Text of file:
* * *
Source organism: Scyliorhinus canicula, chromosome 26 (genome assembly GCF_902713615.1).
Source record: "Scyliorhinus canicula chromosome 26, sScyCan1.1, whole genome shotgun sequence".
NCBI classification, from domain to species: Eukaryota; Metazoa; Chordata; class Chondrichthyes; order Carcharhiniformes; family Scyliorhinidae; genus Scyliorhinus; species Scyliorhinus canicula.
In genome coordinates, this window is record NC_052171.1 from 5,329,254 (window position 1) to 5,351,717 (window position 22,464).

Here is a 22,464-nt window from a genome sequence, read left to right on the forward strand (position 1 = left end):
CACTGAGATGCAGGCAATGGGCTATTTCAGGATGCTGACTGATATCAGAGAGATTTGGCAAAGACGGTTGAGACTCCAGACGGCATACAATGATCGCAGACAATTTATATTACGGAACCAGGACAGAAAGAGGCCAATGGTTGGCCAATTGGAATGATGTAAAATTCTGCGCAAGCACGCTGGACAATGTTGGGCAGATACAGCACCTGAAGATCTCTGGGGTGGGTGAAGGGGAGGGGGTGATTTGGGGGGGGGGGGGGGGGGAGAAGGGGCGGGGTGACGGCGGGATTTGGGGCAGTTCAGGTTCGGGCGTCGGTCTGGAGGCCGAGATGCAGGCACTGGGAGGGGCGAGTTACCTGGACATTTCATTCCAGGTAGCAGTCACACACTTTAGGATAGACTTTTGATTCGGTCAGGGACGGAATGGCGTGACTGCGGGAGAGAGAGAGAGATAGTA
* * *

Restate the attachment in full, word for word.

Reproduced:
Source organism: Scyliorhinus canicula, chromosome 26 (genome assembly GCF_902713615.1).
Source record: "Scyliorhinus canicula chromosome 26, sScyCan1.1, whole genome shotgun sequence".
NCBI classification, from domain to species: Eukaryota; Metazoa; Chordata; class Chondrichthyes; order Carcharhiniformes; family Scyliorhinidae; genus Scyliorhinus; species Scyliorhinus canicula.
In genome coordinates, this window is record NC_052171.1 from 5,329,254 (window position 1) to 5,351,717 (window position 22,464).

Here is a 22,464-nt window from a genome sequence, read left to right on the forward strand (position 1 = left end):
CACTGAGATGCAGGCAATGGGCTATTTCAGGATGCTGACTGATATCAGAGAGATTTGGCAAAGACGGTTGAGACTCCAGACGGCATACAATGATCGCAGACAATTTATATTACGGAACCAGGACAGAAAGAGGCCAATGGTTGGCCAATTGGAATGATGTAAAATTCTGCGCAAGCACGCTGGACAATGTTGGGCAGATACAGCACCTGAAGATCTCTGGGGTGGGTGAAGGGGAGGGGGTGATTTGGGGGGGGGGGGGGGGGGAGAAGGGGCGGGGTGACGGCGGGATTTGGGGCAGTTCAGGTTCGGGCGTCGGTCTGGAGGCCGAGATGCAGGCACTGGGAGGGGCGAGTTACCTGGACATTTCATTCCAGGTAGCAGTCACACACTTTAGGATAGACTTTTGATTCGGTCAGGGACGGAATGGCGTGACTGCGGGAGAGAGAGAGAGATAGTA